by Ethel Mortenson Davis
i the old woman,
with breath on my hand,
have come before–
down this hill with stoney sides–
the spears of grass
against my legs–
and then the sea
and its green smells
after the rain–
until this garden.
i have come
the flowers to be richer
in the coming spring,
reaching out for their smell
with only my finger tips,
i the old woman
at the whale
of the waves,
thinking i have
15 responses to “Old Woman”
So true, Ethel. Well put together poem….the form ‘dresses’ it perfectly…the message is clear . We look and yet, we don’t see because we will have time later…we think…..I love this poem……my best to you, tom
Oh me too! Beautiful poem.
I enjoyed your poem as well. Blessings, Ellen
Being an older woman myself, I so relate to your realization that you passed right by these wondrous sights so many times in the past. Beautiful scene described in the rhythms perfectly matching my “old woman” dawdling along to soak it all up these days!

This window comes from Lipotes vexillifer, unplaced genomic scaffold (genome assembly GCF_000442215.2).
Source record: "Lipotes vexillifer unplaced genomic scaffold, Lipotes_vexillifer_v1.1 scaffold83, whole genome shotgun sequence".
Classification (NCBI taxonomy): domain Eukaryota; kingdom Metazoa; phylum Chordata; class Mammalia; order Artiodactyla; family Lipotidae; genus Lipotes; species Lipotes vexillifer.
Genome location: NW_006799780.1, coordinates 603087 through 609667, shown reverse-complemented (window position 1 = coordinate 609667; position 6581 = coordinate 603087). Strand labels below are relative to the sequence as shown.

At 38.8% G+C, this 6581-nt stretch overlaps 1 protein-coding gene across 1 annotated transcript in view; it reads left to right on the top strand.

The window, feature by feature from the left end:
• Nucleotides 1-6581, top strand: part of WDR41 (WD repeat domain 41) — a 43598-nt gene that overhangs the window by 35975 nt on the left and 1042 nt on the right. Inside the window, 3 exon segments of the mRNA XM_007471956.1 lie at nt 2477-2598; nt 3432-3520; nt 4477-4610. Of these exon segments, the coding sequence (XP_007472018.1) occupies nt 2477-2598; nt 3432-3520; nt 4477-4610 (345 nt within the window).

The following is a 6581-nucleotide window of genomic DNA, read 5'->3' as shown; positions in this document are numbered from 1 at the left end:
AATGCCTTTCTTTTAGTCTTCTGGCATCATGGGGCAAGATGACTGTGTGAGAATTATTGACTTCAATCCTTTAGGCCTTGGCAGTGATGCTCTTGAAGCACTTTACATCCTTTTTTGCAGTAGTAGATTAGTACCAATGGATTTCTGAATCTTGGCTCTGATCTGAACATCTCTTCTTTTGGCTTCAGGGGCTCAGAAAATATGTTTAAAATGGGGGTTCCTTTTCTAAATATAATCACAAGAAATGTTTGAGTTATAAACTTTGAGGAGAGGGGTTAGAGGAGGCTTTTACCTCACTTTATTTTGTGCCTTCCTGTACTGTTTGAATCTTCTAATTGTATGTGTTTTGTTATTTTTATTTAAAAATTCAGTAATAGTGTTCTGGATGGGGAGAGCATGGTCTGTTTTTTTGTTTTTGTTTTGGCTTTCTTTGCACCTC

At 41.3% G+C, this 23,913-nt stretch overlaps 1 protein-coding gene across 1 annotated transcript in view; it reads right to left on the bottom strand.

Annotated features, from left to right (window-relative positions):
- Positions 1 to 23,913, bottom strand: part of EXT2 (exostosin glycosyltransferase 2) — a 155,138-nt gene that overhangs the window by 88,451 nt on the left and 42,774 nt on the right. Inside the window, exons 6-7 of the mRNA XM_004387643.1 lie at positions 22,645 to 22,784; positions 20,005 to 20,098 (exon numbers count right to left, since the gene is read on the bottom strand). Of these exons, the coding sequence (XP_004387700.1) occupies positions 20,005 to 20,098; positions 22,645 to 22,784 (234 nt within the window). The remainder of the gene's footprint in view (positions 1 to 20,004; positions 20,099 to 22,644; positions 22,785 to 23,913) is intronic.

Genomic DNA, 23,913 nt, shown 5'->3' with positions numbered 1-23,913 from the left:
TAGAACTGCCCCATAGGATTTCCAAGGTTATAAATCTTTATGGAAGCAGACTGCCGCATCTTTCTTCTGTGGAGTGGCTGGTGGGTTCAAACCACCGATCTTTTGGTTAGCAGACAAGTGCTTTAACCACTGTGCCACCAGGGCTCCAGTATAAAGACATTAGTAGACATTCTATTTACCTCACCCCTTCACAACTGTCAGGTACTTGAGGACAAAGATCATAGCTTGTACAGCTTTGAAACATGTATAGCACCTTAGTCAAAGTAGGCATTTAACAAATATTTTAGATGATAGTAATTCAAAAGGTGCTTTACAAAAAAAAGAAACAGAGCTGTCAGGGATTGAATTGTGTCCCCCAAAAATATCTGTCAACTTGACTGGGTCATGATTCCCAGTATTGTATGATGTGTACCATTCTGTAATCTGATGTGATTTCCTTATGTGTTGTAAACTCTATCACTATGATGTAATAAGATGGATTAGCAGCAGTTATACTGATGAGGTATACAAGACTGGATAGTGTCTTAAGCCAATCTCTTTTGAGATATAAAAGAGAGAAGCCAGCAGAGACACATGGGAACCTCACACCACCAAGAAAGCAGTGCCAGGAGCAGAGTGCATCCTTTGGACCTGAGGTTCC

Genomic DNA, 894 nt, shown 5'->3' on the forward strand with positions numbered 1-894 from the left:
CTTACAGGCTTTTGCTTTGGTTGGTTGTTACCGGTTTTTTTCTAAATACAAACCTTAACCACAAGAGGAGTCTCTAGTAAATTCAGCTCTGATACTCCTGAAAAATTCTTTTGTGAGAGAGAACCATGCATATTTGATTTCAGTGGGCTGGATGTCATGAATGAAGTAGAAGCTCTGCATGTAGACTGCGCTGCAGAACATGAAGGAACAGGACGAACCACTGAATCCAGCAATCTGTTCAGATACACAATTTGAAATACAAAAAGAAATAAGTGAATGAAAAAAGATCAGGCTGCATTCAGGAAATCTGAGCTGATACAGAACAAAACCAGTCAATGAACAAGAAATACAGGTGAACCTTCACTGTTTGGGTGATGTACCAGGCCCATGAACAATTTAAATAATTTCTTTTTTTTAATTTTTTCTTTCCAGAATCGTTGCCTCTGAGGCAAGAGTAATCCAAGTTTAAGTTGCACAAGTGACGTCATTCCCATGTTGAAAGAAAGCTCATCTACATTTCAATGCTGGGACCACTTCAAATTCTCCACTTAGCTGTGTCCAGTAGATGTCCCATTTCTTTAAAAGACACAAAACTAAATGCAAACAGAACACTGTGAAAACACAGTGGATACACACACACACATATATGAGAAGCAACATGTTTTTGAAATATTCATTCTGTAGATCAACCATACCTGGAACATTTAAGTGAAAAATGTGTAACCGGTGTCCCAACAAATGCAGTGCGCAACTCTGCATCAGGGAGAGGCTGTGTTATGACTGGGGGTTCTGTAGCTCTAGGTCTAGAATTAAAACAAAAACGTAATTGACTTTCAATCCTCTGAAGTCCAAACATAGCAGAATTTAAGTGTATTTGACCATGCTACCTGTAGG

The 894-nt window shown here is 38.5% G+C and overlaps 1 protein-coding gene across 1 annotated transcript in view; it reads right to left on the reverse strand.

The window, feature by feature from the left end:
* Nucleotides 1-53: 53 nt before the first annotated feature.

So beautiful, with reverence–and sad, to me. God bless your day.
Your poem reminds me to seize the day.
Ethel, this is a beautiful reminder not to take anything for granted. I love all these images that stir the senses into remembering that we must be ever mindful and present – to the “whale of the waves”!
A great poem often builds with sensory images and leaves you with an emotional void that was the subject all along. This was well done. Thanks for sharing it.
Your poem speaks of taking today and making the most of it. Time passes so quickly. A good reminder here Ethel.
Yes, that’s very true: we go through life “thinking i have time // tomorrow” and “thinking the flowers to be richer in the coming spring”.
This is so beautiful and poignant. Thank you Ethel.
The older I get the more I realise that I must take the time to look – to really look.
Poetry has been part of the process in teaching me to do that.
Old age slips up on us while we put off til tomorrow what we might have done today…
This beautifully written poem fills me with sadness, with longing … and with gratitude. Thank you, Ethel. ~ Julie
Leaves the attentive reader refeeling what they are – human